Earth Day has come and gone, leaving many of us with a renewed sense of urgency about the fragile state of our planet. Unfortunately, initial bursts of enthusiasm don't have much staying power. Like the gym membership you buy on Jan. 1 that quickly finds it’s way to the bottom of a desk drawer, green goals often get lost in the shuffle of everyday routine. Make those new behaviors stick by following a few simple guidelines:
Start small. If you just realized that taking a daily 20-minute shower, eating beef often and using incandescent bulbs are bad for the environment, consider yourself a newbie. Start by turning off lights when you leave a room, incorporate “Meatless Mondays” into your weekly meal plan and shorten your showers to 15 minutes most days.
If you have already started the green ball rolling, grab copy of 50 Simple Things You Can Do to Save the Earth, choose two or three new action steps that seem challenging but doable and practice them this week. Among the tasks you can include are:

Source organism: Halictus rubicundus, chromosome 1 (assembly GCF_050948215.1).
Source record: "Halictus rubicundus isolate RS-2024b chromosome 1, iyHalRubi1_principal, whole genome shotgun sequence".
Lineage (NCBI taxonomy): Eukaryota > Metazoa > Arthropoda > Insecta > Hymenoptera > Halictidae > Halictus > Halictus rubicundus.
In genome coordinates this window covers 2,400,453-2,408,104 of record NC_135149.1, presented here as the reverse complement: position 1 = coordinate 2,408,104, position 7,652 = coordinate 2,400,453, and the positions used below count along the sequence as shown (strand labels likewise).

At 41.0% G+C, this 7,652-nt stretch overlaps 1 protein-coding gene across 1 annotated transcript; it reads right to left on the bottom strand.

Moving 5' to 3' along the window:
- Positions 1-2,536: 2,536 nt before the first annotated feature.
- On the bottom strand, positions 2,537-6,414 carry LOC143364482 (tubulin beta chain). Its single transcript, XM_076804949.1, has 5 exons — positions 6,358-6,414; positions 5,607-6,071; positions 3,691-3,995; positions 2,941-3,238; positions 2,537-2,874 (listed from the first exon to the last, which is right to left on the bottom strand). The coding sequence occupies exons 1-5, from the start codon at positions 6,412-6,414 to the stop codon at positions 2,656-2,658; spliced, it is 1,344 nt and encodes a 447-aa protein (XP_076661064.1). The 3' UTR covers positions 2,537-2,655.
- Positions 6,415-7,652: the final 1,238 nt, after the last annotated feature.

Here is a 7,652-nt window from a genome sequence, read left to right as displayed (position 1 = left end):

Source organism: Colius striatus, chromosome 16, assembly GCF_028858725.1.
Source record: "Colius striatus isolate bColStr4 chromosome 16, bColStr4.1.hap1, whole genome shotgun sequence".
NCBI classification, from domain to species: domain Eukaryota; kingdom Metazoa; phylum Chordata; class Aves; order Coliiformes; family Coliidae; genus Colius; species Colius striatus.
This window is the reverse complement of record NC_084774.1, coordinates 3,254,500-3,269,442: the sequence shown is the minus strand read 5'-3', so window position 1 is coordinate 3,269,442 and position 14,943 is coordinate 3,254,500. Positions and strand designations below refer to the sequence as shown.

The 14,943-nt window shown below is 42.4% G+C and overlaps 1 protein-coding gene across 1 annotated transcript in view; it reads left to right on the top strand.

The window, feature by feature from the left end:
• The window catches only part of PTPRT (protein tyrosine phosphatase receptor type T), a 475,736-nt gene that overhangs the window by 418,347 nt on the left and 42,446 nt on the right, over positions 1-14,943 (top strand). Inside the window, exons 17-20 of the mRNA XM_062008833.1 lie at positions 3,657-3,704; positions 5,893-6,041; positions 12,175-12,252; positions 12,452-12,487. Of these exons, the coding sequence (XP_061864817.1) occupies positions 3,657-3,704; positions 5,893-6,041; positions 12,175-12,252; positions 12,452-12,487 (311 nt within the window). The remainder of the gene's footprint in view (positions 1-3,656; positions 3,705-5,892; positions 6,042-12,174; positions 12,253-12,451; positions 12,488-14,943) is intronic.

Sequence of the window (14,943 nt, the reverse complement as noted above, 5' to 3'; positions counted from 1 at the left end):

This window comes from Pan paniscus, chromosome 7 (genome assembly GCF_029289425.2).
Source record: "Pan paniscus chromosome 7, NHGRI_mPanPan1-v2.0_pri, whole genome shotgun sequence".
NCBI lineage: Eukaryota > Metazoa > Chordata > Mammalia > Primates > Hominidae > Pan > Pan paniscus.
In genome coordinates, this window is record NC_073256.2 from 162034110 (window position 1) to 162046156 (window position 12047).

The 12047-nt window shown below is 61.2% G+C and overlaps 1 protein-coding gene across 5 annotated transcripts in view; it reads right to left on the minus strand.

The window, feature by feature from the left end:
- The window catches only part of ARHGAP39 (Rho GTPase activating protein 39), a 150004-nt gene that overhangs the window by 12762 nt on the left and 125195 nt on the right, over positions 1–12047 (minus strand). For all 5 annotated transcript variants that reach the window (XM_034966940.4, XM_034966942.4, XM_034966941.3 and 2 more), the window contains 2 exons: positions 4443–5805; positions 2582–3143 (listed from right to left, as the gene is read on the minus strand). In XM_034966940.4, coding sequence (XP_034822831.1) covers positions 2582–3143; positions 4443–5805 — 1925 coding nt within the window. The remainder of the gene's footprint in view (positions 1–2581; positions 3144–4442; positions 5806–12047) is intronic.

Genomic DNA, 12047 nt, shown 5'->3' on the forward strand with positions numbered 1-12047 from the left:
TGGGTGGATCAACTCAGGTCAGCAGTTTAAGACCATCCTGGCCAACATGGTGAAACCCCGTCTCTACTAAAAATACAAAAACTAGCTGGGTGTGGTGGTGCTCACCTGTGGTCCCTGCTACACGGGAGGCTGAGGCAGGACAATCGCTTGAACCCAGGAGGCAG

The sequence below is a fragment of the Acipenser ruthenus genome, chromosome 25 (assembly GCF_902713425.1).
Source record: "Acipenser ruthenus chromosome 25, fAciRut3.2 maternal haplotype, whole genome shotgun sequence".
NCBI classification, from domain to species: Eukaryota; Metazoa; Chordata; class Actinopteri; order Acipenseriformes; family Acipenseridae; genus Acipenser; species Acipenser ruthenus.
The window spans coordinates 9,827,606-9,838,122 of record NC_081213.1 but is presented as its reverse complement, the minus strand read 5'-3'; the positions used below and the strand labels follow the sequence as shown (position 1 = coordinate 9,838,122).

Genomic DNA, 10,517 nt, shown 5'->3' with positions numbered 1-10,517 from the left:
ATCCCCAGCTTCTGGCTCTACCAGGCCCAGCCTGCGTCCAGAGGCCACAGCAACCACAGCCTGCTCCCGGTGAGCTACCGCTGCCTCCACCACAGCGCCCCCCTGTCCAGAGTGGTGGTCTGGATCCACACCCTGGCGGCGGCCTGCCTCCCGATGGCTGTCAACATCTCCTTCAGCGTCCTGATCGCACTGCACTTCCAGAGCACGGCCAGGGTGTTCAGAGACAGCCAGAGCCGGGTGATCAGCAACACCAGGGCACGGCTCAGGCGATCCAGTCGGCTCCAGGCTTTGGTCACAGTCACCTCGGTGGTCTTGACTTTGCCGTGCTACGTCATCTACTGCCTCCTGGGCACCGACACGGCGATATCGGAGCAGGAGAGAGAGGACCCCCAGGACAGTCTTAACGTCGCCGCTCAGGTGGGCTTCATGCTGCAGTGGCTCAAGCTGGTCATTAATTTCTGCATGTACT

Green living begins at home. Make sure your entire family is involved. Even the youngsters can recycle paper, compost vegetable peelings and turn off the water while brushing their teeth.
The next time you are having dinner or drinks with friends, don’t be afraid to drop a “green bomb”…a little anecdote about your current efforts to shrink your carbon footprint.
Create your own green support team. Weight Watchers and Alcoholics Anonymous know that going it alone can be, well, lonely. Successful behavior change works best with support of others—try looking for other sustainable individuals via Transition Culver City or even at the local . And while you're at the market anyway, why not purchase some locally-grown organic produce for some added carbon footprint shrinkage?
Jeanne Kuntz combines sustainable living with health and wellness. Learn more about successful behavior change on her website TeachingWellness.com.